It’s National Environmental Education Week! This week is a celebration of environmental education and a special time to inspire learning and stewardship among students. I can’t say enough about how important outdoor education is to complete the circle of land conservation! Check out my two-part blog on Kids in the Redwoods to learn why, and what the League is doing to help.
But learning is lifelong, so this week I’m sharing my top five favorite facts about the redwoods.
5. This fact is “old” news, but that doesn’t make it any less amazing: redwoods can live to be more than 2,000 years old, and some redwoods living today were alive during the time of the Roman Empire! The oldest-known redwood is 2,520 years old, and was discovered fairly recently through the League’s Redwoods and Climate Change Initiative research program.
4. The old-growth redwood canopy is home to a complex community of animals, plants and lichens living hundreds of feet in the air. The wandering salamander is one of those species and it can live its whole life in a single tree. League RCCI scientists are among the first to explore the redwood canopy – stay tuned as we keep learning!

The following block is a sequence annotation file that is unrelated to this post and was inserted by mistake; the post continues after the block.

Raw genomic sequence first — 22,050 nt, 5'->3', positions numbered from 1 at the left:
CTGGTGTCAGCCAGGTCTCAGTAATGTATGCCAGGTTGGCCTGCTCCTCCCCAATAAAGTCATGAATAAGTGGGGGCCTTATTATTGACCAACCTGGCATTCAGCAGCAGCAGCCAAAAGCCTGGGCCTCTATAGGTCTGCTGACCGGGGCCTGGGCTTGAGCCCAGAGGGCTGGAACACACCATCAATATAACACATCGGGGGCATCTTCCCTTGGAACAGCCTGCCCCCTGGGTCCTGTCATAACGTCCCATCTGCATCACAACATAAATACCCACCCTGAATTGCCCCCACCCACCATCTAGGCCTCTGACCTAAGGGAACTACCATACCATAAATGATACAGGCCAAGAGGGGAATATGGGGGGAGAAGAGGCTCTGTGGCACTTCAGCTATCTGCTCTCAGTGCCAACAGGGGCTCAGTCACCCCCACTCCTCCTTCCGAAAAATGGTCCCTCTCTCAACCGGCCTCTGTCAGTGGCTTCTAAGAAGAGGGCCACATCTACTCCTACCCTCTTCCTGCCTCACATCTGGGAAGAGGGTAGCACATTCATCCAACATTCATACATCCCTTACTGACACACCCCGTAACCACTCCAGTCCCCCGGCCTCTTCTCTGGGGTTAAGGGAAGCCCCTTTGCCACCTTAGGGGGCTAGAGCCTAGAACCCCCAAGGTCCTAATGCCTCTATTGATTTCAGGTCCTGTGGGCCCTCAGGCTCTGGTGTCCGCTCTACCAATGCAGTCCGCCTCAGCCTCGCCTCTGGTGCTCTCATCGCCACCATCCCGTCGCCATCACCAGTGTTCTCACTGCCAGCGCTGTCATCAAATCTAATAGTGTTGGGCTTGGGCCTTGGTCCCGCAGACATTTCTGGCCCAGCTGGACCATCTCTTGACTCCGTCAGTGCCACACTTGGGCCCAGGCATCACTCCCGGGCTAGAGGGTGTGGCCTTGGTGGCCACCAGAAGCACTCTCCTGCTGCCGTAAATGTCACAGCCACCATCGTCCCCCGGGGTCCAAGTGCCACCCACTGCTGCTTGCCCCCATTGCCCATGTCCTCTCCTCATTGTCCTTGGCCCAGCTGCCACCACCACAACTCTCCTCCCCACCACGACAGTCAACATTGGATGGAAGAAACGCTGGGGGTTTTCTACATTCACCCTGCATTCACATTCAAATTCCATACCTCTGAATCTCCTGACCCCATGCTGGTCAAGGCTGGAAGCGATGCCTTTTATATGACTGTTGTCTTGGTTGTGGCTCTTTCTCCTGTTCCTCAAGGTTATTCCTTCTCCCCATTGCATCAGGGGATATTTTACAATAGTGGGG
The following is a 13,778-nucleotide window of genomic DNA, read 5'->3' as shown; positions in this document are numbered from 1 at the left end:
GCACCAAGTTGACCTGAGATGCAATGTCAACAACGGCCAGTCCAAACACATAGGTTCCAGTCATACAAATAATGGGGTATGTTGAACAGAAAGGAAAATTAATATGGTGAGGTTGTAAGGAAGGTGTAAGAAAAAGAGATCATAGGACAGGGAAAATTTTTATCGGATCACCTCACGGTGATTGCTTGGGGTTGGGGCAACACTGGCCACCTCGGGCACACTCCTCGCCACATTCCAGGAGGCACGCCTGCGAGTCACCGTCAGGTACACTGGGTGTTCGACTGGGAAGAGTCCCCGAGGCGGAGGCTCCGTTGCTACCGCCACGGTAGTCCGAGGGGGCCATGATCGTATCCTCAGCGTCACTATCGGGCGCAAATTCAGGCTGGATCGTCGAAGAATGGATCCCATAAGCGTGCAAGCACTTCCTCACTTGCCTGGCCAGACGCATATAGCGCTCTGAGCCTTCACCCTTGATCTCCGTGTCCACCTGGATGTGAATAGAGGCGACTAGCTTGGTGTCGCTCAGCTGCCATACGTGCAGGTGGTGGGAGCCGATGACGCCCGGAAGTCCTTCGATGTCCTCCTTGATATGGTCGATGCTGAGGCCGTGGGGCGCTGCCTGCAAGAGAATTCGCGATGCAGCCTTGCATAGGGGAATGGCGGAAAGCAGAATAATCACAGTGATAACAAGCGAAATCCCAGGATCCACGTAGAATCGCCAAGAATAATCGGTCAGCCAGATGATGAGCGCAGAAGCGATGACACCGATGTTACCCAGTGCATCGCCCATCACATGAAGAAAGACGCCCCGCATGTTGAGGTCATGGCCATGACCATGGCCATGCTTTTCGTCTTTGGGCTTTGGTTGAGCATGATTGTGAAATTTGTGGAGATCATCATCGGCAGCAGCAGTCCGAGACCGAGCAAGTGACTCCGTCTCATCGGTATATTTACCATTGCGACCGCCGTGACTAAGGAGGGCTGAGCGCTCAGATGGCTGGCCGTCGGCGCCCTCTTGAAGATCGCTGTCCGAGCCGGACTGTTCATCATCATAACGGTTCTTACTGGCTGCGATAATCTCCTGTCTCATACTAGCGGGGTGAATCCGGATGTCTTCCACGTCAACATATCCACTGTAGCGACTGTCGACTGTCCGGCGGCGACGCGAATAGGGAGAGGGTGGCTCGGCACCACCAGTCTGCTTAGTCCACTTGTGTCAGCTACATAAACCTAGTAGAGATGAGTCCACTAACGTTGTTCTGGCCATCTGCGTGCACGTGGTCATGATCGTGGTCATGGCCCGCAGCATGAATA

3. Redwood forests are superlative at sequestering, or storing, carbon – they hold at least three times more carbon aboveground than any other forest in the world.
2. Our national park system is a model for parks systems around the world – and it all began in 1872 with a park to protect the Mariposa Grove of giant sequoias, marking the first time land was set aside for preservation and public enjoyment.
1. The fight to save the redwoods inspired the conservation movement and the state parks system in California.
One of the wonderful things about the redwood forest is that with its rich, fascinating history and ecology, there is always more by which to learn and be inspired.
What are your favorite facts about the forest? Share them below!
Tags: conservation, education, environmental education, environmental education week, facts, forest, forest facts, history, kids, learning, rcci, redwood forest, redwood science, redwoods and climate change initiative, research, science, stewardship